If finances were not a consideration, where would you visit? Would it be a family trip or a girls-only getaway?
I’ve been to several countries in Europe and I just love it there. But one thing I’ve never experienced is a tropoical island vacation. I would love to go to St. Thomas or the Virgin Islands, the Bahamas, or anywhere else with turquois water and white sand beaches. I would have to go with girlfriends, though, because my husband has assured me he has no interest in a vacation like that!
Is there 1 book, either fiction or non-fiction (not including the Bible), that you would enjoy reading again?
I have never read a book twice. There are so many books on my to-read list, I can’t imagine taking the time to read one I’ve already read! But if I had to, it would be one with life principles worth remembering--the kind of book you read with a highlighter in hand so you don’t forget all of the excellent points made by the author. “Crazy Love,” by Francis Chan is one example. I love that book.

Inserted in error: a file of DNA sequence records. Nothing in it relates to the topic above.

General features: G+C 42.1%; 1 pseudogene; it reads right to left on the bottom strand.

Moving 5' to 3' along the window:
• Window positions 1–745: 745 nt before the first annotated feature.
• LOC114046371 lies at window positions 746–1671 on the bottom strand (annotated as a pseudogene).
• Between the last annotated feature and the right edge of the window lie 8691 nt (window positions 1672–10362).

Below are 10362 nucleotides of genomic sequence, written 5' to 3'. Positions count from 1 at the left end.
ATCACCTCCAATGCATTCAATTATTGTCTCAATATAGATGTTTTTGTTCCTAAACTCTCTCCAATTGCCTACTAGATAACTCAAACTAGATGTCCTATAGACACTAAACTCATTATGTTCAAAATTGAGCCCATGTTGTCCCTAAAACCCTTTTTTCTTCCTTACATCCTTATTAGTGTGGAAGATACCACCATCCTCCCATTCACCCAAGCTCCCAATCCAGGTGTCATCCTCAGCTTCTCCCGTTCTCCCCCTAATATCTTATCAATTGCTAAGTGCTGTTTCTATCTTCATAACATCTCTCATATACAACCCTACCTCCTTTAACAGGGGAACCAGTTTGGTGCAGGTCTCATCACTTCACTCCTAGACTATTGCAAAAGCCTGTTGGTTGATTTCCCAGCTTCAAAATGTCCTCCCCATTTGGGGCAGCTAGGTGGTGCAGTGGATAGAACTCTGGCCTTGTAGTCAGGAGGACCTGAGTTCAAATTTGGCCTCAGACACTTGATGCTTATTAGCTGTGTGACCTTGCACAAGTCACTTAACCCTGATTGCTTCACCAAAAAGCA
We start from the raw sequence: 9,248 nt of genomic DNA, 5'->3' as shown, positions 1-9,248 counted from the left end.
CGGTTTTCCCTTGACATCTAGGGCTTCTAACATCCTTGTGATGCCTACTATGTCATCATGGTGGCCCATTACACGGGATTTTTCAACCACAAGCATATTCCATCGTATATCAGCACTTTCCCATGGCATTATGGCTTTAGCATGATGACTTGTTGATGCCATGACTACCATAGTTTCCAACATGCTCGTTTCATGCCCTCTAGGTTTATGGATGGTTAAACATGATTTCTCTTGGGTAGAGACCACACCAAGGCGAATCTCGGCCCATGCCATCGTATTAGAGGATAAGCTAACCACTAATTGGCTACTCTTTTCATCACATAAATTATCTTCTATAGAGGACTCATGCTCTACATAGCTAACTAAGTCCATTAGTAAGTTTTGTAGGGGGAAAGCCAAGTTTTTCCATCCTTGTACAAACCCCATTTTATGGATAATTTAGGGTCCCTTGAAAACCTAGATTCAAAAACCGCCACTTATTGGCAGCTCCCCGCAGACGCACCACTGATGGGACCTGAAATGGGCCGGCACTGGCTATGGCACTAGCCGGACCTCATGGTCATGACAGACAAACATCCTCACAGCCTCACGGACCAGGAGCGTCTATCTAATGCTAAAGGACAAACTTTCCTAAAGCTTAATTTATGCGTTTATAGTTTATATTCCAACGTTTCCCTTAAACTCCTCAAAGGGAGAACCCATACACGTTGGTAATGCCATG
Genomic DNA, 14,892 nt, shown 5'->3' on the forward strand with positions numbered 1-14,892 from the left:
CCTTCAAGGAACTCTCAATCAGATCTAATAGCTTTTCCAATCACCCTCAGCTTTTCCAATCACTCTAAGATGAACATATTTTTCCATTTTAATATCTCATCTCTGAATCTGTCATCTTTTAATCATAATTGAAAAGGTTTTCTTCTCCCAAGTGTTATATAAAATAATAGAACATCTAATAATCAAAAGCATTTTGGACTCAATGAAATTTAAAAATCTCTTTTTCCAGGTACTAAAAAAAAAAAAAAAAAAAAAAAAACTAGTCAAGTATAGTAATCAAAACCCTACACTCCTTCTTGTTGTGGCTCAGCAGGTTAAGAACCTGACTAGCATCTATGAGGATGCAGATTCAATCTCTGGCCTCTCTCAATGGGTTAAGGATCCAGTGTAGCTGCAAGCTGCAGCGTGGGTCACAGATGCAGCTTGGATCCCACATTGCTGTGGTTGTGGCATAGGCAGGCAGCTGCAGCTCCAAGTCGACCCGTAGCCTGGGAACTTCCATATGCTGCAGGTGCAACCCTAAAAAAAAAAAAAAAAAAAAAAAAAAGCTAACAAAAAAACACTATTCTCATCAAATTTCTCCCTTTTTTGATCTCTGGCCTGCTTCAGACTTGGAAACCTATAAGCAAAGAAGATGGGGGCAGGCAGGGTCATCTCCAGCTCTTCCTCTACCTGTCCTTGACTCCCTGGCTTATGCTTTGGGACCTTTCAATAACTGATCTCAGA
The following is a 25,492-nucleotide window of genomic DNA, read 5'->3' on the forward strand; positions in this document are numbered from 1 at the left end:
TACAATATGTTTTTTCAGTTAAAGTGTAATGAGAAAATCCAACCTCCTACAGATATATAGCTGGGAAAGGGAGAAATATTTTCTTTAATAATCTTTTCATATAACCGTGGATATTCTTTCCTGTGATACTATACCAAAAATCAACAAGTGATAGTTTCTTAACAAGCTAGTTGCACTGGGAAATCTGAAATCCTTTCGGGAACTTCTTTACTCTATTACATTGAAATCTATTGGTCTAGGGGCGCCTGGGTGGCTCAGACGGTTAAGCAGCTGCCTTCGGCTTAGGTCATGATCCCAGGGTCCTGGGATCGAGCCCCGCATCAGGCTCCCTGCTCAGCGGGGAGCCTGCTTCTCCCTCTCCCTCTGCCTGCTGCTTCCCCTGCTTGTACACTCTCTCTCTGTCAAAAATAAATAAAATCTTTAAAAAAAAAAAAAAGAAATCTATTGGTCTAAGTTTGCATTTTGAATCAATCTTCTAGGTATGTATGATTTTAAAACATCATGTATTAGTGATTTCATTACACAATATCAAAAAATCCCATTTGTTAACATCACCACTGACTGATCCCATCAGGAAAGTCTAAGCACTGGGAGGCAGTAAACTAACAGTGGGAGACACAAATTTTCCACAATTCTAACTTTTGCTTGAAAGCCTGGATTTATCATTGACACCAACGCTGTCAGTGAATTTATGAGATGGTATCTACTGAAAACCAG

Jessica's Ah-hahs To Tweet:
Meet Jessica Leigh Johnson @JessLJohnson815: A mom who didn’t give up when awful happened. (Tweet This)
Everyone’s Story: author Jessica Leigh Johnson @JessLJohnson815 tells her unexpected writing journey. (Tweet This)
Jessica Leigh Johnson @JessLJohnson815 #BookGiveaway of DO YOU TRUST ME? (Tweet This)
Jessica Leigh Johnson grew up in Northeast Ohio and lived there for eighteen years before moving to northern Minnesota. She is so fascinated with the unique "up north" lifestyle, that she includes a little bit of Minnesota charm in each of her sweet contemporary romances. She has written one non-fiction book, entitled Do You Trust Me? about her faith struggles following the death of her infant son, Ethan, in 2006. Her first short story, The House on Mirror Lake, was recently published in the anthology Sweet Summer Love. Jessica received her BS in Christian Education from Crown College in 1999, and now resides "up north" in Minnesota with her husband and four children.